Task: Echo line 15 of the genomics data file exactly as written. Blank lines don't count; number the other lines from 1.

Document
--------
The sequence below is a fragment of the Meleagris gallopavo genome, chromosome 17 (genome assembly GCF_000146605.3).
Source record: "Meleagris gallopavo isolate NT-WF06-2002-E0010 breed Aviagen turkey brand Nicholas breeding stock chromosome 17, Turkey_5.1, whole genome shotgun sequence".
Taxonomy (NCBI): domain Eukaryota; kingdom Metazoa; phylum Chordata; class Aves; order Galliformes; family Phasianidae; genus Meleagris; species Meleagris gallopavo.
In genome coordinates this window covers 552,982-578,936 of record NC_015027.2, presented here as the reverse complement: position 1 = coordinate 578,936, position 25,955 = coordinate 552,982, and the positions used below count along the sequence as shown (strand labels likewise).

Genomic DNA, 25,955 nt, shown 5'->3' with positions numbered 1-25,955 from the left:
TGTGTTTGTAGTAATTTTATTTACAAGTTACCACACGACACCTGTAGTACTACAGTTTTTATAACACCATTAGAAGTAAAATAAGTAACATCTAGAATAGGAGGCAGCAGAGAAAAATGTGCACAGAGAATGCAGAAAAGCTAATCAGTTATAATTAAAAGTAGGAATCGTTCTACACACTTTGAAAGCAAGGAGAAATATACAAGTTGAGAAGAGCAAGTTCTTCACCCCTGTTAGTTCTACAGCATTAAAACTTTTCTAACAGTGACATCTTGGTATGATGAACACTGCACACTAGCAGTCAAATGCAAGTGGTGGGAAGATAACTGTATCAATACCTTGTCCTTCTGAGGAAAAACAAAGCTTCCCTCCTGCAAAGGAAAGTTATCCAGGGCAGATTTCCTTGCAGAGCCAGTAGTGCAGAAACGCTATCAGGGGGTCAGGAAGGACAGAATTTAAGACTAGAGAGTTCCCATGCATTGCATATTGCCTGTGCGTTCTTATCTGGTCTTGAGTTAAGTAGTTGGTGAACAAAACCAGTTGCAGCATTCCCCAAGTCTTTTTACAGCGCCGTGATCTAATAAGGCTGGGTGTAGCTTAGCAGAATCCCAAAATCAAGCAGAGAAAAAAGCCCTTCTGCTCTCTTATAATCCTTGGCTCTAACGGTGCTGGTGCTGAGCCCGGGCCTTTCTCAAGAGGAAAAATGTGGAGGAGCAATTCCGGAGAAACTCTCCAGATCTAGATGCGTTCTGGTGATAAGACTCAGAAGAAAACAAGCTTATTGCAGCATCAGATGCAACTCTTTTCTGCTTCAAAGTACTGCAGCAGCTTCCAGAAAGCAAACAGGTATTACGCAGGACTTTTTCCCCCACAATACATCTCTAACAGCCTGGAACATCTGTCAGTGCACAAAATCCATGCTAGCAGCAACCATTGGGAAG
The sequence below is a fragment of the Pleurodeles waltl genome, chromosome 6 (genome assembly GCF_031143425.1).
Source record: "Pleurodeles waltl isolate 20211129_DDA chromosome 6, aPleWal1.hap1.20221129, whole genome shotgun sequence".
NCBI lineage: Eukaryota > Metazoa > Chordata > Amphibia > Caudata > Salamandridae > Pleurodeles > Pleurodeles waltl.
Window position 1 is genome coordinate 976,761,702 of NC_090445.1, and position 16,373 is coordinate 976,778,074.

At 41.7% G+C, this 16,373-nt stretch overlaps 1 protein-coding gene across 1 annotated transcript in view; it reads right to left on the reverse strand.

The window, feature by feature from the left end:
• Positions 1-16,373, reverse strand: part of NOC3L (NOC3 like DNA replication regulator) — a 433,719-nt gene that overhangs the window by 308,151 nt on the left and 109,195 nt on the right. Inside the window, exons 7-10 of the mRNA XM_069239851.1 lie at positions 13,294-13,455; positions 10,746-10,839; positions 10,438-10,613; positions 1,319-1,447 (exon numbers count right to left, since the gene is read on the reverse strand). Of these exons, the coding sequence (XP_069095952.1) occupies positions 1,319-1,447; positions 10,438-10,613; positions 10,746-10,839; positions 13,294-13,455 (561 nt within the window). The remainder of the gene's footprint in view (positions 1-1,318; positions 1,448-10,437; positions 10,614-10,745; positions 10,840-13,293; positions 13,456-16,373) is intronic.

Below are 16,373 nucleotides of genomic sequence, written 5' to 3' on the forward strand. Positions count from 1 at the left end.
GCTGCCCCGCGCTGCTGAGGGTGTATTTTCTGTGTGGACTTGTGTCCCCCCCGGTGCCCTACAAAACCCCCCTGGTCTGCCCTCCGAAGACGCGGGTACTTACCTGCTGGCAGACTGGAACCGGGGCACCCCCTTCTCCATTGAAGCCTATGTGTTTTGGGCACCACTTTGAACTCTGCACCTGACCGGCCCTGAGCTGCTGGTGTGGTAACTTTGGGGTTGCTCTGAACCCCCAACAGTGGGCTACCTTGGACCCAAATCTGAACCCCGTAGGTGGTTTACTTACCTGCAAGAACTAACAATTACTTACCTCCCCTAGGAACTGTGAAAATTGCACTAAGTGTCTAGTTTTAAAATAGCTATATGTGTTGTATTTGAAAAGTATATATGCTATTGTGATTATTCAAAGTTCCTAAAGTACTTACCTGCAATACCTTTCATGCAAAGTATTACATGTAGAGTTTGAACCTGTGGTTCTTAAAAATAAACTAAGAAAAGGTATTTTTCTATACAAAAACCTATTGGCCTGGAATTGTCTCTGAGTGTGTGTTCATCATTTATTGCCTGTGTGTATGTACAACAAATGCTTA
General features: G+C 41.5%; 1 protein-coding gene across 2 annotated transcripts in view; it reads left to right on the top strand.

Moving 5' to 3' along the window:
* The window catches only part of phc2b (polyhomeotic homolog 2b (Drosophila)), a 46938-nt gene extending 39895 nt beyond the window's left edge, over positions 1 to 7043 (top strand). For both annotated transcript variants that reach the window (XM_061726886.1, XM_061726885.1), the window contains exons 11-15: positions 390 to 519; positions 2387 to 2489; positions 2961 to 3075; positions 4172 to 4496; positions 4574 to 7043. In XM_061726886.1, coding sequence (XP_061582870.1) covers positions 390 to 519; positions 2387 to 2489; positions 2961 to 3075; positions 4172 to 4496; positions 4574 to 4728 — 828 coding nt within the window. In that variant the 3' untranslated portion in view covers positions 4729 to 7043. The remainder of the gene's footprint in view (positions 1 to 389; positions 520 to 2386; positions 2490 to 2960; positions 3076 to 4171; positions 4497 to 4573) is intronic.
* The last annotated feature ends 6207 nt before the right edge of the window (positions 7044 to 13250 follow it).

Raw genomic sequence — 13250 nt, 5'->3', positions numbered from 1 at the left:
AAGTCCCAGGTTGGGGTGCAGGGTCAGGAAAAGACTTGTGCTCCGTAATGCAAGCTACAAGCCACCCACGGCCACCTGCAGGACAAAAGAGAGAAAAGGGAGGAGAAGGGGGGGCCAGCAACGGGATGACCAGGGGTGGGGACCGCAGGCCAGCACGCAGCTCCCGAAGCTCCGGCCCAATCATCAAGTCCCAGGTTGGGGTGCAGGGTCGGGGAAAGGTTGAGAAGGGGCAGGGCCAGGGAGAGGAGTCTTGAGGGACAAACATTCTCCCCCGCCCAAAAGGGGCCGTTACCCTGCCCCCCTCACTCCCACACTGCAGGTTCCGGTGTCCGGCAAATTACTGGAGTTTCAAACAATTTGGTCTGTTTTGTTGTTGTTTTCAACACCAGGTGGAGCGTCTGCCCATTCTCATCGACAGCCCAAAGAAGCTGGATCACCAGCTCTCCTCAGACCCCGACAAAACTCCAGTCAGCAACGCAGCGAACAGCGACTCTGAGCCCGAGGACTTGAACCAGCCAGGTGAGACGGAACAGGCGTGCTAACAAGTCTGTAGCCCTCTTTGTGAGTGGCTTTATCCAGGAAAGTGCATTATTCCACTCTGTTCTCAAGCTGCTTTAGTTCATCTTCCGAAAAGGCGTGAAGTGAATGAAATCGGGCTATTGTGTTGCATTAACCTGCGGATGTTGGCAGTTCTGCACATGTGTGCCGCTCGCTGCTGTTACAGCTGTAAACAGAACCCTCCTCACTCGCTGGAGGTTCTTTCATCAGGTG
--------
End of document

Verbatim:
GCTGCCCCGCGCTGCTGAGGGTGTATTTTCTGTGTGGACTTGTGTCCCCCCCGGTGCCCTACAAAACCCCCCTGGTCTGCCCTCCGAAGACGCGGGTACTTACCTGCTGGCAGACTGGAACCGGGGCACCCCCTTCTCCATTGAAGCCTATGTGTTTTGGGCACCACTTTGAACTCTGCACCTGACCGGCCCTGAGCTGCTGGTGTGGTAACTTTGGGGTTGCTCTGAACCCCCAACAGTGGGCTACCTTGGACCCAAATCTGAACCCCGTAGGTGGTTTACTTACCTGCAAGAACTAACAATTACTTACCTCCCCTAGGAACTGTGAAAATTGCACTAAGTGTCTAGTTTTAAAATAGCTATATGTGTTGTATTTGAAAAGTATATATGCTATTGTGATTATTCAAAGTTCCTAAAGTACTTACCTGCAATACCTTTCATGCAAAGTATTACATGTAGAGTTTGAACCTGTGGTTCTTAAAAATAAACTAAGAAAAGGTATTTTTCTATACAAAAACCTATTGGCCTGGAATTGTCTCTGAGTGTGTGTTCATCATTTATTGCCTGTGTGTATGTACAACAAATGCTTA